If you reside in an area that is earthquake prone your individual school
should have a plan in case of a major disaster. This plan generally outlines
evacuation procedures: what to do in case of a major disaster, and what to
do in case someone is injured. It may also include plans for caring for
students immediately after a major disaster. If your area does not
experience earthquakes, your plan may focus on other disasters, such as
volcanic eruptions, hurricanes, tornadoes, or floods.
Review your school disaster plan with your students. If your school
does not have a plan, you as the teacher can decide what your individual
class will do. When you make up a plan, consider the following
- If indoors, watch for falling plaster, bricks, light fixtures, and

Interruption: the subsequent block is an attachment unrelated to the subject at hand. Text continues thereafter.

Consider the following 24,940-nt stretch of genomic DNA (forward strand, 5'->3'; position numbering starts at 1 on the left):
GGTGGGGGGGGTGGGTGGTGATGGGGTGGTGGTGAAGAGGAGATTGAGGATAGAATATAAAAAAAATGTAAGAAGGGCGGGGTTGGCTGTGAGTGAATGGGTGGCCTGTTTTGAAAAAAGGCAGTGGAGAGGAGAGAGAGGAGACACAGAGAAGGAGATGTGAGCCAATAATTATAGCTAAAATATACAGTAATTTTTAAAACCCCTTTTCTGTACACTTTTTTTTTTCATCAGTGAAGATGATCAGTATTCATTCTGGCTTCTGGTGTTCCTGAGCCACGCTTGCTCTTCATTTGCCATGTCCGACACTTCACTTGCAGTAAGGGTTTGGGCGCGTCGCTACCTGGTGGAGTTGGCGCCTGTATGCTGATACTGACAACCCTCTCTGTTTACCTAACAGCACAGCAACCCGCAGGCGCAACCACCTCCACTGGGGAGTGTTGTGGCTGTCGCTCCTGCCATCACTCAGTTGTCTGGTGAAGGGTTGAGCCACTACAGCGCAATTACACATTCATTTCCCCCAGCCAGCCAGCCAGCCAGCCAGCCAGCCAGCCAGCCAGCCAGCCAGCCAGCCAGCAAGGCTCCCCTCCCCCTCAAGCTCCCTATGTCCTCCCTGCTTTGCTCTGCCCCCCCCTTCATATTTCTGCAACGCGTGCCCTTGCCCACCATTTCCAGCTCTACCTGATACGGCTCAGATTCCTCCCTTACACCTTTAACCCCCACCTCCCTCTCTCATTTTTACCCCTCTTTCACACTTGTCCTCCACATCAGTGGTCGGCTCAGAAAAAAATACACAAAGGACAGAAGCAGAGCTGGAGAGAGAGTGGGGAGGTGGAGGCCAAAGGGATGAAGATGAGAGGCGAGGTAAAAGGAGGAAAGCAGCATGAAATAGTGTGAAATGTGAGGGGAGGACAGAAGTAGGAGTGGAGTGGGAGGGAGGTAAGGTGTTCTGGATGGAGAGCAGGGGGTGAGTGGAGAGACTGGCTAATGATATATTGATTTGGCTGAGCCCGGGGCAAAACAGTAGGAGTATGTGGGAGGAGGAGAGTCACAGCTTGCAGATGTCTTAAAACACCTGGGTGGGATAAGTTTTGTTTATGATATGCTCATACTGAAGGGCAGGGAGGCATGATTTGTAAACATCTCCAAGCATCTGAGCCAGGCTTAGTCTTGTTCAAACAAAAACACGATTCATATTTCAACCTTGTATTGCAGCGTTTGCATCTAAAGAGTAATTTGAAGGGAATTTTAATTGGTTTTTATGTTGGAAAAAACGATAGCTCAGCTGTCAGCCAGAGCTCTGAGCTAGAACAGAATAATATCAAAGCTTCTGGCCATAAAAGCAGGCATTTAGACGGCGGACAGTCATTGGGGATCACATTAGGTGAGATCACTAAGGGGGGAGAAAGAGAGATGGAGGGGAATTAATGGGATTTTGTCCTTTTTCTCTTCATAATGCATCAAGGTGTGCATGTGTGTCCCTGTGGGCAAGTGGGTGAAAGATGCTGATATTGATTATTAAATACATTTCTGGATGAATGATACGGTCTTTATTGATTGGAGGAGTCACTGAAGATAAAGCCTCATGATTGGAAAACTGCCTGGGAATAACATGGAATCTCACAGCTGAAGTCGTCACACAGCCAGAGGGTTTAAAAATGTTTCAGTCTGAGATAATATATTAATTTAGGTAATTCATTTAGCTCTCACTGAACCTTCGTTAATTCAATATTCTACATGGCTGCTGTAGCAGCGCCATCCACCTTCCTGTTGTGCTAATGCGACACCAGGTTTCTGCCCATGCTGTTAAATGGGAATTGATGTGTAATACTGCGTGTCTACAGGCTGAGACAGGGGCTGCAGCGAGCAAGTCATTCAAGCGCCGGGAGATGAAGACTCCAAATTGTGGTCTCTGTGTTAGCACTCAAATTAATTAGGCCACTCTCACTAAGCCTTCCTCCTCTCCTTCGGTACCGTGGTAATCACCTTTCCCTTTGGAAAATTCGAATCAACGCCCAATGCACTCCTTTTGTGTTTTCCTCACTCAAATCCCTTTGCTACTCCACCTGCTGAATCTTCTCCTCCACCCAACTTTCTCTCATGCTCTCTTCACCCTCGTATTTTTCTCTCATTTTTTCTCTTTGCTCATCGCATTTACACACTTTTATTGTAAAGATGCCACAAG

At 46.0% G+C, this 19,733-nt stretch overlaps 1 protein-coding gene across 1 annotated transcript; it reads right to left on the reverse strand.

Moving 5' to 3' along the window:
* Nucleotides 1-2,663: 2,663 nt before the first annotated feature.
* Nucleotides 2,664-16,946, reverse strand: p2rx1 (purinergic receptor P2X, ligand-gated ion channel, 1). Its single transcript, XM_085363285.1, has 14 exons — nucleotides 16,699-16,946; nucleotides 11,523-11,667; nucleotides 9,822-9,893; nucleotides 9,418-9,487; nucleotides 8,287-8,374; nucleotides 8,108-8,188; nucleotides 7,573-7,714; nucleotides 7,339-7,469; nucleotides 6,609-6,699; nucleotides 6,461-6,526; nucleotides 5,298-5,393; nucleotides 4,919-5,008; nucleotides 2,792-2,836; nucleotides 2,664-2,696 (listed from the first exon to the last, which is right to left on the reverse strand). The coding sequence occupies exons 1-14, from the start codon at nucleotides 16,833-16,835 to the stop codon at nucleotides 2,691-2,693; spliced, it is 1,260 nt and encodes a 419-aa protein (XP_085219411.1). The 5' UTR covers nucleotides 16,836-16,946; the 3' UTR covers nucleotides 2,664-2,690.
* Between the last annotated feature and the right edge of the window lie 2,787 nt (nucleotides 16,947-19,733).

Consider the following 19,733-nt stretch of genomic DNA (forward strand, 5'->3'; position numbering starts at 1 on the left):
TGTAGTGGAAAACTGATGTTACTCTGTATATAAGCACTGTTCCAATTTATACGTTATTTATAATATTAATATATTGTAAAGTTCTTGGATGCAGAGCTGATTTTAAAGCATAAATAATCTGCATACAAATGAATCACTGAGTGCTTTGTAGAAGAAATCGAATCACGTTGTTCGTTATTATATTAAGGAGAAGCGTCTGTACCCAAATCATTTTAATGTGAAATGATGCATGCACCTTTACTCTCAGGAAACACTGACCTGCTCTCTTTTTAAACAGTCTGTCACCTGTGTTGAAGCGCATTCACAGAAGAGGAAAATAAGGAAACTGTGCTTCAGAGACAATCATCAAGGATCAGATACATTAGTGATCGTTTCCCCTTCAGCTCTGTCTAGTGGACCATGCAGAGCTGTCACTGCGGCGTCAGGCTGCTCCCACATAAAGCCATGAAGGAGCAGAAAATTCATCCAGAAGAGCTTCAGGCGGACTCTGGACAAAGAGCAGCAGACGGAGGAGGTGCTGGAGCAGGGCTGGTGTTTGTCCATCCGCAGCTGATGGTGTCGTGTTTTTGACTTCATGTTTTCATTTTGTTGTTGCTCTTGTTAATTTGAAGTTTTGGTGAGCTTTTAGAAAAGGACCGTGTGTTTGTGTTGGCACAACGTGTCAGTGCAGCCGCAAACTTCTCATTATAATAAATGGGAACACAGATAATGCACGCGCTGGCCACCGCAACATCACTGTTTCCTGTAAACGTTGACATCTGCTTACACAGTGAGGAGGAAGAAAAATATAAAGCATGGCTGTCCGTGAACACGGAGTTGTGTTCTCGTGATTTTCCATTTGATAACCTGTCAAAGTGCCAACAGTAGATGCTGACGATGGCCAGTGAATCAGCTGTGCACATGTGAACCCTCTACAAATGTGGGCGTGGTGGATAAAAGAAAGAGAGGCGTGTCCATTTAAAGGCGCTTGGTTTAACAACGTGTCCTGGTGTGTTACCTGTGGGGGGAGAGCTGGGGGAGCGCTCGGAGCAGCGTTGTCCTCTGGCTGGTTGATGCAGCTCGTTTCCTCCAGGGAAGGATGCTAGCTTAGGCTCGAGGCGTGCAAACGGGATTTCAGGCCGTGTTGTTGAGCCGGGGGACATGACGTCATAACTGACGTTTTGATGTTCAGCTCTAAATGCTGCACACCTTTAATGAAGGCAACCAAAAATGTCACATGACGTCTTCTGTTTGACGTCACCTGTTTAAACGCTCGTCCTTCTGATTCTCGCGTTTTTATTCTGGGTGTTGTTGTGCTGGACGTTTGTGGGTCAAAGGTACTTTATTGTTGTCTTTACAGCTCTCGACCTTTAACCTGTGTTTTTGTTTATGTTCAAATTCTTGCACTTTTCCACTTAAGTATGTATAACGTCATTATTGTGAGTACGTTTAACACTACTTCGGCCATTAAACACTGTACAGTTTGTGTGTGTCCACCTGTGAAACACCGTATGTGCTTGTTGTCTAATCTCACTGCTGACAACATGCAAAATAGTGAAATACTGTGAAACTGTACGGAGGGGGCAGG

other objects. Watch for high bookshelves, and other furniture which
might slide or topple. Stay away from windows and mirrors. If in
danger, get under a table, desk, in a corner away from windows, or
in a supported doorway.
- Do not rush for the exits during a disaster. Try and stay in one
place and protect yourself, unless instructed to move by an adult.
If you must leave the building, choose your exit as carefully as
- If outside, avoid high buildings, walls, power poles, and other
objects which could fall. Do not run through the streets. If
possible, move to an open area away from hazardous objects.
To involve the studentís parents in disaster planning, send a
letter home to encourage them to discuss it with their children.
Enclosed is an example of a letter. Go over the letter with students in
class before they take it home.
If your school does not have a disaster plan, there are many models that
you can follow. The Federal Emergency Management Agency (FEMA) of the
U.S. Government has information that you can use. Their website, http://www.fema.gov
, has many excellent links and outstanding information. Your town, city,
or state may also have disaster information.